Navigation Links
Public Smoking Bans May Spill Over to Households
Date:11/8/2011

TUESDAY, Nov. 8 (HealthDay News) -- Smoking bans in public places have had a spillover effect by reducing smoking in homes as well, according to a new study.

U.S. researchers analyzed data from a nationally representative household survey of tobacco use and found that people who lived in counties with total smoking bans in workplaces, restaurants and bars were more likely to have total smoking bans at home.

Homes with children were most likely to be smoke-free, according to the study appearing online and in the December issue of the American Journal of Preventive Medicine.

"Although the aim of clean indoor air laws is to reduce secondhand smoke exposure in public venues, our results show that these laws have the important additional benefit of stimulating smoke-free homes, with a larger association in homes occupied by smokers, protecting kids and other family members from secondhand smoke," lead investigator Stanton Glantz, a professor of medicine at the University of California, San Francisco, said in a journal news release.

"Since the home remains a major source of secondhand smoke exposure for children, this work shows that an additional justification for enacting smoke-free legislation is the secondary effect of encouraging voluntary smoke-free rules at home, particularly in homes occupied by smokers," he concluded.

Another study published in the same issue of the journal found that the rate of total smoking bans in U.S. homes more than tripled from 1992-1993 to 2006-2007. However, only half of households with both smokers and children were smoke-free.

Increases in total smoking bans at home were "smallest among African-American households, and among households with older versus younger children. There were fewer smoke-free households below the poverty line, in households with less education and in states with high smoking prevalence," lead author Karen Messer, professor and director of biostatistics at Moores Cancer Center at the University of California, San Diego, said in the news release.

"Effective interventions to promote smoke-free homes among smoking families are needed, and this study can help identify populations that would benefit from such interventions," she added.

More information

The U.S. Environmental Protection Agency outlines the health dangers of secondhand smoke.

-- Robert Preidt

SOURCE: American Journal of Preventive Medicine, news release, Nov. 8, 2011


'/>"/>
Copyright©2010 ScoutNews,LLC.
All rights reserved  

Related medicine news :

1. Public lecture to explore intersection of economics, human behavior, and brain science
2. Emerging public health crisis linked to mortgage default and foreclosure
3. Public reporting hasnt improved transplant centers care
4. UMass Amherst School of Public Health wins $2.5 million training grant
5. Medical education needs more of a public health and prevention focus
6. Public ignorant about key messages concerning diet and cancer
7. Company stock prices before public announcements of oncology trial results
8. New study proposes public health guidelines to reduce the harms from cannabis use
9. New report on creating clinical public use microdata files
10. Diabetes public health: UCSF study highlights need for better guidelines
11. Public Often Unaware of a Drugs Safety Record -- Or Lack of One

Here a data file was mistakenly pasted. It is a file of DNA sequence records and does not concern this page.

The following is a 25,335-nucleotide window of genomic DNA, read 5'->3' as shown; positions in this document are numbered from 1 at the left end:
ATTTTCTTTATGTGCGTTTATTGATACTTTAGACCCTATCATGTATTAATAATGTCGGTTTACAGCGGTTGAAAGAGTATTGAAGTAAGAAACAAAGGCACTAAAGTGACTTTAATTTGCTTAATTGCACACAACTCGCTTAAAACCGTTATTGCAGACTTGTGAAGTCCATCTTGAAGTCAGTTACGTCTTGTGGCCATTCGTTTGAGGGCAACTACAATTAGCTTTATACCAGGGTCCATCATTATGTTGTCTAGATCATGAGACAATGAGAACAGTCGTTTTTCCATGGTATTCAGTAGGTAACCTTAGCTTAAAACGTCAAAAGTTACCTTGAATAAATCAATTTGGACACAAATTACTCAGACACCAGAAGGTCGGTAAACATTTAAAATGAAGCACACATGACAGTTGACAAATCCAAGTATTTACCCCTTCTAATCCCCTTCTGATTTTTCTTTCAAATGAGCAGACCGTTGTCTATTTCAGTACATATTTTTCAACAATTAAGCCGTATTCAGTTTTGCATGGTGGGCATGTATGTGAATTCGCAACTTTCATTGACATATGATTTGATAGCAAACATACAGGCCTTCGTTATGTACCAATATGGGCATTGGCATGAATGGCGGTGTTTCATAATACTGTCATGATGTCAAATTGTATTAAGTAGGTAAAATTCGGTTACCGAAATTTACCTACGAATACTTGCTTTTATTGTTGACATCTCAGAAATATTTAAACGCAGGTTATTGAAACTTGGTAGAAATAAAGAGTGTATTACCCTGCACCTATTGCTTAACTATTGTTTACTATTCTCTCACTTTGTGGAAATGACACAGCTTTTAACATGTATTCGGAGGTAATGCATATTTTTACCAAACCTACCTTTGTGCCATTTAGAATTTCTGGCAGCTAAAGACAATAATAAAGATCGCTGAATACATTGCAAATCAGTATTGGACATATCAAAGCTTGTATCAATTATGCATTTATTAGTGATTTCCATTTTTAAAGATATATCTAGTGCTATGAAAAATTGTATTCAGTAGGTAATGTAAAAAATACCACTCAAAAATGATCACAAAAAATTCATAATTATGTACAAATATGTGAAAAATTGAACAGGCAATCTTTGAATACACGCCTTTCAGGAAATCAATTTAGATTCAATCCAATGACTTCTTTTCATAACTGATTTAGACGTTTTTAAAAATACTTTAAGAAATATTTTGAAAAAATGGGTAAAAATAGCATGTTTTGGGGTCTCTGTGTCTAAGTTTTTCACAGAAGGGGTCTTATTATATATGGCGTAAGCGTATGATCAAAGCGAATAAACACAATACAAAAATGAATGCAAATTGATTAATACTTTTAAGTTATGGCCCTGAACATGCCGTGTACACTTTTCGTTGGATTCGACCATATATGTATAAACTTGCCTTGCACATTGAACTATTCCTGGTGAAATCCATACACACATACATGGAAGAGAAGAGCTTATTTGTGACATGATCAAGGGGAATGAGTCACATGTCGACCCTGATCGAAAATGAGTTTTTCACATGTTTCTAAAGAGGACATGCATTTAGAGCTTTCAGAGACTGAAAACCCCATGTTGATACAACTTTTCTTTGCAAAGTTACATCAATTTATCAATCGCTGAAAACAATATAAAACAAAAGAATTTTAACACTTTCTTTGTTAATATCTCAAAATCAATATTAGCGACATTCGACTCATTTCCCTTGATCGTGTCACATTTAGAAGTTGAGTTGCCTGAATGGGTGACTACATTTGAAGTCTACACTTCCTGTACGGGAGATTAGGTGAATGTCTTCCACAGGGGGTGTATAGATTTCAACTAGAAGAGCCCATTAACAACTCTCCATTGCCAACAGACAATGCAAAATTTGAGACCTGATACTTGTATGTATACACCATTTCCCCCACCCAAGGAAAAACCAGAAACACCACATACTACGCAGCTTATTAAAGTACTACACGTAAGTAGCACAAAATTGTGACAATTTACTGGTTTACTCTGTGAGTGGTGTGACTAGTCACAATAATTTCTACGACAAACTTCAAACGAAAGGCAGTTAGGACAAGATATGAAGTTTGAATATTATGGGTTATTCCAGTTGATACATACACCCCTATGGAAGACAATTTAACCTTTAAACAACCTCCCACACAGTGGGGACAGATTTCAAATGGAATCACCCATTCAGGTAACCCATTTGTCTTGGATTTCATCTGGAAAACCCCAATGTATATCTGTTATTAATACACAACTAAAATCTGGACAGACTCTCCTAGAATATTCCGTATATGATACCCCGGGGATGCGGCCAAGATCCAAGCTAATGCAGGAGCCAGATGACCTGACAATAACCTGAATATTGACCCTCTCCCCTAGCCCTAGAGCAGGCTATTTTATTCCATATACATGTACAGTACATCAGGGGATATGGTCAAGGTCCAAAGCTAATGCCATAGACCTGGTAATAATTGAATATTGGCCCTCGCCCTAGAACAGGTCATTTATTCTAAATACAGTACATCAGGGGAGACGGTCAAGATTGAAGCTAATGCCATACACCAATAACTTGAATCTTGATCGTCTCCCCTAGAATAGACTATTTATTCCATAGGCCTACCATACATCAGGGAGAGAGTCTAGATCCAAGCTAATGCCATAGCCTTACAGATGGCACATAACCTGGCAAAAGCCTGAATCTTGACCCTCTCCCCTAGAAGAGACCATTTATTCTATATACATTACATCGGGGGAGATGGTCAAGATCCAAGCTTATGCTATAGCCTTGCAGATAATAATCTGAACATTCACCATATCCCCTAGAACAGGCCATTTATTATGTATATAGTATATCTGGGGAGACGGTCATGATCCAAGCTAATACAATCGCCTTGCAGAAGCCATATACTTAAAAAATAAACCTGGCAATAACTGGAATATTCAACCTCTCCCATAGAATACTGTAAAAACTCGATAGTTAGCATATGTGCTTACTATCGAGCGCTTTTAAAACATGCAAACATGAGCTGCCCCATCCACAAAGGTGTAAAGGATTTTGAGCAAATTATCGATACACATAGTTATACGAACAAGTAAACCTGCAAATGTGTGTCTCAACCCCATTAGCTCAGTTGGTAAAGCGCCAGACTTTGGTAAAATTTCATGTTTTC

Post Your Comments:
*Name:
*Comment:
*Email:
Related Image:
Public Smoking Bans May Spill Over to Households
(Date:12/9/2016)... , ... December 09, 2016 , ... ... through the Pennsylvania Cable Network (PCN) during the summer of 2016. The program ... Grant provided by the United States Department of Health and Human Services Administration. ...
(Date:12/8/2016)... Pennsylvania (PRWEB) , ... December 08, 2016 , ... ... Duck Donuts Franchising Company LLC, announced the first national #QuackGivesBack campaign which ... , “This was our first franchise-wide Quack Gives Back initiative, ...
(Date:12/8/2016)... , ... December 08, 2016 , ... CURE Media Group, ... and advocacy groups, has aligned with Upstage Lung Cancer in efforts to combat lung ... announcement, Michael J. Hennessy, Jr said, “CURE Media Group is honored to team up ...
(Date:12/8/2016)... ... December 08, 2016 , ... ... access for customers and employees that are both engaging and easy to use. ... Smart Technology, the software company revealed today its plans to roll out new ...
(Date:12/8/2016)... ... December 08, 2016 , ... STAT courier is pleased to announce that due ... Texas, they are expanding their presence in Dallas. One of the most exciting parts ... new jobs to the Dallas and Forth Worth market. STAT takes pride in treating ...
Breaking Medicine News(10 mins):
(Date:12/9/2016)... 9, 2016  RxWiki Inc., a digital health company ... strategies of thousands of pharmacies through its Digital Pharmacist ... Inno,s "50 on Fire" Award in the Health ... to accept the award as one of Austin,s fastest ... Officer at RxWiki. "Our platform gives independent retail pharmacies ...
(Date:12/9/2016)... SAN DIEGO , Dec. 9, 2016 /PRNewswire/ ... with Evotec AG (Frankfurt Stock Exchange: EVT, TecDAX, ... program targeting ,LpxC, for the treatment of bacterial ... LpxC has been recognized as an attractive antibacterial ... however, a lack of suitable chemical starting points ...
(Date:12/8/2016)... Dec. 8, 2016 KEY FINDINGS ... Patient warming ... of blood during surgeries, lowering the risks of neurological disorders ... of SSIs. The patient warming systems can be segmented into ... benefits in turn reduce the stay at hospitals thus, lowering ...
Breaking Medicine Technology: